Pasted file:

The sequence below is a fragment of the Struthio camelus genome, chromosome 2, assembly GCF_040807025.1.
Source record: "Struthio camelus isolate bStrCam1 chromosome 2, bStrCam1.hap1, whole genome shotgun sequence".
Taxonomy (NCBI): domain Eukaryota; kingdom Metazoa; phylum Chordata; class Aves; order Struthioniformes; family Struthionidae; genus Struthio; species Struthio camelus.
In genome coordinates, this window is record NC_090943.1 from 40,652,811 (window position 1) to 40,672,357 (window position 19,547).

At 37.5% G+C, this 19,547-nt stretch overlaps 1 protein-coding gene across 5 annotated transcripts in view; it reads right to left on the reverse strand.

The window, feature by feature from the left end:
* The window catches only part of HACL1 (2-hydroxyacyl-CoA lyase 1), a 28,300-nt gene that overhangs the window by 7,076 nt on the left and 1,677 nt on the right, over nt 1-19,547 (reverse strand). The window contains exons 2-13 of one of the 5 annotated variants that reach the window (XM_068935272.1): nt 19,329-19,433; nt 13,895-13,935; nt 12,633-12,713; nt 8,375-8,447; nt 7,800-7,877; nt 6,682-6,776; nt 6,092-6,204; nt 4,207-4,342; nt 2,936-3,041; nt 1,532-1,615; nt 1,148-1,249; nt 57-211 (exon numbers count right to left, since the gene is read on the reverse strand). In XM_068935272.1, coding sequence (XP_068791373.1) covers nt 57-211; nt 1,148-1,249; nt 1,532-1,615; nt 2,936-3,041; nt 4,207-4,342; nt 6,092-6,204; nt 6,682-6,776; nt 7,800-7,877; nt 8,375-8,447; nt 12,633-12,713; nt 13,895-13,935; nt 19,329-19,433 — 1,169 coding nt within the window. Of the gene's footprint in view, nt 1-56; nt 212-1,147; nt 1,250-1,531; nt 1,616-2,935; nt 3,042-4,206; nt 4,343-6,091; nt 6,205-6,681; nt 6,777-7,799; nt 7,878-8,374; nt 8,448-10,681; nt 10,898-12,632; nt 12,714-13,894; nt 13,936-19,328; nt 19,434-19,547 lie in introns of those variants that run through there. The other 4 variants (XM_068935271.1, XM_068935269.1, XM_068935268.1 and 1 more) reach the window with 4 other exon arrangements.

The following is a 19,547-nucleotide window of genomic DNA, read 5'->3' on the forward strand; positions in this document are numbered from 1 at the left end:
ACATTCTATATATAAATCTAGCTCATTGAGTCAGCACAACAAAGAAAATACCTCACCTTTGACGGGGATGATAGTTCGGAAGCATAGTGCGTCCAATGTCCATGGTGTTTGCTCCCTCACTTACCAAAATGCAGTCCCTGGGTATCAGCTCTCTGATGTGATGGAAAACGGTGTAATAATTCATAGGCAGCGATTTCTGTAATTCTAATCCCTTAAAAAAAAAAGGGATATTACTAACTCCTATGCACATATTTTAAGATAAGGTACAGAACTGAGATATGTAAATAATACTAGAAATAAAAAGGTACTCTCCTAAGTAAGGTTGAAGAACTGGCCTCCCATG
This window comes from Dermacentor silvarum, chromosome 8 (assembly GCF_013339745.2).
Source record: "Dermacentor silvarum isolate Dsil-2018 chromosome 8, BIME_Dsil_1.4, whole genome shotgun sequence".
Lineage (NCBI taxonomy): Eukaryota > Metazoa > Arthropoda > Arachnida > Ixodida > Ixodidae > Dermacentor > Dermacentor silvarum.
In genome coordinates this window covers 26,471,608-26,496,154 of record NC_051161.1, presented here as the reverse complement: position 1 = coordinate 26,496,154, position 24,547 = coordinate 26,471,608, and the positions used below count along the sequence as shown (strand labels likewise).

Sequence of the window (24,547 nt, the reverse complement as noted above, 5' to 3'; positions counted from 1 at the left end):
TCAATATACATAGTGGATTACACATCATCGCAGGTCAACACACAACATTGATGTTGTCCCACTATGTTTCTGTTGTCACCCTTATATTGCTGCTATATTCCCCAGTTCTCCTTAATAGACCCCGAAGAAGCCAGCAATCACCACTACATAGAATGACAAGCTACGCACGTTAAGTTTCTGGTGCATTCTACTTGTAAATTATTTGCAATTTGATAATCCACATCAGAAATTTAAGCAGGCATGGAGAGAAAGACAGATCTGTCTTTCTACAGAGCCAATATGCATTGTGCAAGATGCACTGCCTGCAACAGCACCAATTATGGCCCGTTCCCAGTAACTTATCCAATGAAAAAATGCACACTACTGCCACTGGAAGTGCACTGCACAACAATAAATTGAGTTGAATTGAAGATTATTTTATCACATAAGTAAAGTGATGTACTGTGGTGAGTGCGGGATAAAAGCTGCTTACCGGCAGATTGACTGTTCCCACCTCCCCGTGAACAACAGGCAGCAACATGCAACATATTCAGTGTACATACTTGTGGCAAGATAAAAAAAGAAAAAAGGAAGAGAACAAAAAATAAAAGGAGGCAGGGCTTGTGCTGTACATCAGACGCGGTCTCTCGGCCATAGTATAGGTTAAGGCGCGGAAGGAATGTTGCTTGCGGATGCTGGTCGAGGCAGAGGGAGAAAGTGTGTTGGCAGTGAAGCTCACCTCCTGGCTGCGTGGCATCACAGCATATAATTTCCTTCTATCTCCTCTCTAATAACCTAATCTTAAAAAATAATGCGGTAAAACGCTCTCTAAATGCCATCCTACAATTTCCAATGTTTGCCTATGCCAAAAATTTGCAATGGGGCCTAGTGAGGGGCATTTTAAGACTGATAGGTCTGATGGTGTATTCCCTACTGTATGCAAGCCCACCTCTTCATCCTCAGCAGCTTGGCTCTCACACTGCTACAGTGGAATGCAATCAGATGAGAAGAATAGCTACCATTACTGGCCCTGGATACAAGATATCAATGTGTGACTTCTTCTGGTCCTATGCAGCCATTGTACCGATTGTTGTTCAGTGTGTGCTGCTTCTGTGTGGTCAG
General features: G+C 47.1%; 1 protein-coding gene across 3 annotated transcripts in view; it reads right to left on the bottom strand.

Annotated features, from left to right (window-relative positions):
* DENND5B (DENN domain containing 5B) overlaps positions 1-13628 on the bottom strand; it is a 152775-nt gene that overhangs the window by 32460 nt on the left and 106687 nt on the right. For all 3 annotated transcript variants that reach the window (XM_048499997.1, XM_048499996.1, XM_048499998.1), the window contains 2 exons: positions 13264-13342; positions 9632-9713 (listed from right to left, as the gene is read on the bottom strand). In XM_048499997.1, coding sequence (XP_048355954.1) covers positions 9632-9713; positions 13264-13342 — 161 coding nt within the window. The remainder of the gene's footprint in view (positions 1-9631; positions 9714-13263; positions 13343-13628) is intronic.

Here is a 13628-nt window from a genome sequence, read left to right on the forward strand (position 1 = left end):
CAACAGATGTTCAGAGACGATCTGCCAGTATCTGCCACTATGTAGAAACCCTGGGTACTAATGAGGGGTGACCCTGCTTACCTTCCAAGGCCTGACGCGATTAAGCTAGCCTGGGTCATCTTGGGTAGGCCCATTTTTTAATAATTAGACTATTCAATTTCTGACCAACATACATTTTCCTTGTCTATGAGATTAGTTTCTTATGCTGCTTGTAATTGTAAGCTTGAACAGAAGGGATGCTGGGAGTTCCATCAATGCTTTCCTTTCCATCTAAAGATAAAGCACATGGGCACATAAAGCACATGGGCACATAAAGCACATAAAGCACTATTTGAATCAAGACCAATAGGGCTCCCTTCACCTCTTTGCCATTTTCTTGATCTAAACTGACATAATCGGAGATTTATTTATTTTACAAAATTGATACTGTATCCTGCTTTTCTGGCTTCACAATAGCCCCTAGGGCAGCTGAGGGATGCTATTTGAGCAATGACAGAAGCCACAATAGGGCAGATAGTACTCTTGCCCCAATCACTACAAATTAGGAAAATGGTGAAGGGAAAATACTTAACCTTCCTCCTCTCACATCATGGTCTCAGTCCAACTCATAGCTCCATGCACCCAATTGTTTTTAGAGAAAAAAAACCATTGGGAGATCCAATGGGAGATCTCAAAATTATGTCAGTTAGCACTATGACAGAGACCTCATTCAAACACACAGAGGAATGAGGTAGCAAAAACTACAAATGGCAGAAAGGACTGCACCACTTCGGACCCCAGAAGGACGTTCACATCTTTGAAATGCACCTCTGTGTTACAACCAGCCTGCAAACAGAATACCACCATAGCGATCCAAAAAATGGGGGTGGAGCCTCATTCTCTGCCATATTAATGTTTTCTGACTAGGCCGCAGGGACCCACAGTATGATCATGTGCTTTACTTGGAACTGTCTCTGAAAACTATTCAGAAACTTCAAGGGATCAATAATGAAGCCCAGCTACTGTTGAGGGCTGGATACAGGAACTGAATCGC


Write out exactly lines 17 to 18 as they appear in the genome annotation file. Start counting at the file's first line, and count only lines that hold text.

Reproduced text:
Annotated features, from left to right (window-relative positions):
* DENND5B (DENN domain containing 5B) overlaps positions 1-13628 on the bottom strand; it is a 152775-nt gene that overhangs the window by 32460 nt on the left and 106687 nt on the right. For all 3 annotated transcript variants that reach the window (XM_048499997.1, XM_048499996.1, XM_048499998.1), the window contains 2 exons: positions 13264-13342; positions 9632-9713 (listed from right to left, as the gene is read on the bottom strand). In XM_048499997.1, coding sequence (XP_048355954.1) covers positions 9632-9713; positions 13264-13342 — 161 coding nt within the window. The remainder of the gene's footprint in view (positions 1-9631; positions 9714-13263; positions 13343-13628) is intronic.